Eventually, unclear of Howard’s underlining intent, the White House shut her out, closing the door on the info she was relaying between the US and the Cuban leader.
This swift change seemed to begin a downward turn in Howard’s previously meteoric career.
When the great newswoman Marlene Sanders began her TV news career at ABC, in 1964, she was told by a few others on staff to be wary of Howard who many in the news division viewed as troublesome. Sanders related in her autobiography, “Howard had a rather affected manner of speech and an eccentric way of dressing. Still, she was a gusty woman…”
But if Sanders wasn’t put off by some factors regrading Howard, she was when Lisa came up to her in the hall one day and asked her to join her in the senate reelection campaign of NY Senator Kenneth Keating who was running against upstart Robert Kennedy. Sanders was taken aback. However journalists voted or felt on political issues, it was always an unwritten rule that they not show support for anyone or any cause publically. Sanders wondered how Howard could be viewed as objective covering a campaign that she was also, essentially, a part of.
Howard’s ABC bosses wondered the same thing and though Howard vowed that she would not let her personal views interfere with her on-air duties, the network brass wasn’t buying it. Though Howard had just recently scored another major interview--Argentine revolutionary Che Guevara--ABC nevertheless suspended her from her job in September 1964.
Though, originally, there was some speculation that Howard would return to the air after the election, ABC eventually chose to terminate her. In retaliation, Howard filed a $2 million lawsuit against the network over the firing but it was dismissed by the New York Supreme Court in January 1965.
Good news, however, arrived for Howard and her family in early 1965 when Howard and her husband found themselves pregnant once more. It would be Howard’s third child. Howard also signed on to a new job—becoming the publicity director for New York City’s anti-poverty program.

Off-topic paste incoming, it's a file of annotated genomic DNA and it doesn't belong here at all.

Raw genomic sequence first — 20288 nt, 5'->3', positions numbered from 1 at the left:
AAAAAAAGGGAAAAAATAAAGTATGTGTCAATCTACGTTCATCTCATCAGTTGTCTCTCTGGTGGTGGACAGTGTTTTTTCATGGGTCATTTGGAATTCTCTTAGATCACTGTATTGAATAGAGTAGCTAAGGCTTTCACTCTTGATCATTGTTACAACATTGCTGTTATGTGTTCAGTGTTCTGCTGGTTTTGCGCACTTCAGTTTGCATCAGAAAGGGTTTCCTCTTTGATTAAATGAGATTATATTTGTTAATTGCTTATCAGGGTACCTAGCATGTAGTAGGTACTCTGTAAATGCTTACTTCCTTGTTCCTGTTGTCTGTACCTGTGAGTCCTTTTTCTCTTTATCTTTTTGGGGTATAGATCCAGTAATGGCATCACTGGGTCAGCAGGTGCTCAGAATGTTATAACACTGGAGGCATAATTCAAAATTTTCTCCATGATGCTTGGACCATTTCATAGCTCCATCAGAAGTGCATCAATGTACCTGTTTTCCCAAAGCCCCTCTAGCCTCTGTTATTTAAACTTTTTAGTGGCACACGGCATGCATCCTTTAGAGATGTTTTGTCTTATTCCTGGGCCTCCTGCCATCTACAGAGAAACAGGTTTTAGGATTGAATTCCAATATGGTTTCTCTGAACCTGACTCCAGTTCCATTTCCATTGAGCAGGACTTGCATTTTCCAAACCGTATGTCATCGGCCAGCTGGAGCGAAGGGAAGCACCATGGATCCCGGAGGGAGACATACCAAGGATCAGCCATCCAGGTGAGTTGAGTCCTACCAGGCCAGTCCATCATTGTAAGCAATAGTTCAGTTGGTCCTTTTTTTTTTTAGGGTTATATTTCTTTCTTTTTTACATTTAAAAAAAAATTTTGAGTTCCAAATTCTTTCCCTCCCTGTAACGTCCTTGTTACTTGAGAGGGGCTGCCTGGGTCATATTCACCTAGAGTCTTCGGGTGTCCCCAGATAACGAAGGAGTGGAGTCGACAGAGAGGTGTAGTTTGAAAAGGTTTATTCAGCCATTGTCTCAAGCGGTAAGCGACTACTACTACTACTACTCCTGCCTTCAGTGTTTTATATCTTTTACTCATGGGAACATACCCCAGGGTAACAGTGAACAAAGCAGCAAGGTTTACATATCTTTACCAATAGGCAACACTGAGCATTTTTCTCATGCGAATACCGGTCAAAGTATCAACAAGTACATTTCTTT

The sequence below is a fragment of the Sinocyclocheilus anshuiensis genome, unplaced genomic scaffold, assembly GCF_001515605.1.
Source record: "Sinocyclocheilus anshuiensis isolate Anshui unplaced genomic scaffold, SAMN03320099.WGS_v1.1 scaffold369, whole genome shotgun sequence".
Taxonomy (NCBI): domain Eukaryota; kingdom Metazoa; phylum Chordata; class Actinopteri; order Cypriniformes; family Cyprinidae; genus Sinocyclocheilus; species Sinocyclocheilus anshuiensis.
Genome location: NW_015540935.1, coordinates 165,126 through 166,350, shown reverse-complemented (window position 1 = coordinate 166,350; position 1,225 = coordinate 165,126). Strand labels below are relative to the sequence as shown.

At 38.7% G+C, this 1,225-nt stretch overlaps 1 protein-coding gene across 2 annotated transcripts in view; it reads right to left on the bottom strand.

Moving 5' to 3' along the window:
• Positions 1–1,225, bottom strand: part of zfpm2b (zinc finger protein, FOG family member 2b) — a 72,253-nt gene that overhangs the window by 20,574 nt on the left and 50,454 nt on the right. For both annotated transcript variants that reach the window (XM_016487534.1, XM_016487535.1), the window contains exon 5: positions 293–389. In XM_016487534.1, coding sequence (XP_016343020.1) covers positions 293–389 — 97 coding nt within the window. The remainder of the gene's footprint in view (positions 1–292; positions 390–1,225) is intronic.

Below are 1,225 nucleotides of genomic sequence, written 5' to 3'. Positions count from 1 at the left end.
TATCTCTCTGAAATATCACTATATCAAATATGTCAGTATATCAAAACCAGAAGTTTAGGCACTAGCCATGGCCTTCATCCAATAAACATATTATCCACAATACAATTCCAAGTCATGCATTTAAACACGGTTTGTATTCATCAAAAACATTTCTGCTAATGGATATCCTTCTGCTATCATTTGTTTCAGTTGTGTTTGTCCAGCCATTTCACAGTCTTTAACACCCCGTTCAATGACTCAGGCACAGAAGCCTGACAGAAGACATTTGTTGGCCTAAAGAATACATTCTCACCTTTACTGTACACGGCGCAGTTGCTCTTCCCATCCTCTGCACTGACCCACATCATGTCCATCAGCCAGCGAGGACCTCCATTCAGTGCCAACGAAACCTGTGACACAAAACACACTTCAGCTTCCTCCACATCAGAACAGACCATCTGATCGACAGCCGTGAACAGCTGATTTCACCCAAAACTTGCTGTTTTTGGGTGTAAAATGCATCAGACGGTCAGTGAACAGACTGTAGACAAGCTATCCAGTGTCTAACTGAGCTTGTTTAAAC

But, sadly, in the Spring of 1965, Howard suffered a miscarriage and it left her emotionally unmoored. Despondent and depressed after losing her child, Howard was hospitalized for a short period but it seemed to do little to help her.
Then, on July 4, 1965, while she and her family were spending the holiday weekend in the Hamptons, Howard was found despondent and wandering around the parking lot of a local pharmacy. She had, earlier, altered a prescription she had for 10 barbiturates to 100 and then swallowed them. Reports of a woman acting strangely were called into local police about the time that two of Howard’s friends came upon the scene and discovered her disoriented and mumbling both “Take me home….” and about her recent miscarriage. Placed in one of the cars of one her friends, Lisa Howard died. Her death was labeled a suicide.
Obituaries published the next day recounted Howard’s short but spectacular TV career. They also reported a variety of ages she supposedly was at the time of her death—from 35 to 39, as the one-time actress probably did try to obscure her real age over the years.
In Marlene Sanders’ memoir, “Waiting for Prime Time,” she subscribes at least some of the reason for Howard’s suicide to her network firing. Though we will never know for sure, Howard’s sudden exist from major network news reporter (and newsmaker) to “civilian,” might very well have weighed on her.
Regardless of her end, however, Lisa Howard’s presence and legacy is far greater than her sad conclusion. She broke open the anchor desk for all newswomen who would come along after her. And in her role as interviewer to even the toughest of subjects, she presaged everyone from Barbara Walters to Lesley Stahl to even Oprah Winfrey.
As Marlene Sanders said, “She was a gusty woman…”
1966 ABC Fall
Love on a Rooftop, That Girl,
Tammy Grimes Show and the
preview special hosted by Batman and Robin!
1967 Fall Season
One of the greatest lineups of shows in the history of television viewed in depth.
1968 Fall Season
Top 25 shows, Land of the Giants, Ugliest Girl in Town, Here Come the Brides.
1969 Fall Season
Extensive look back at a fantastic and tumultuous year.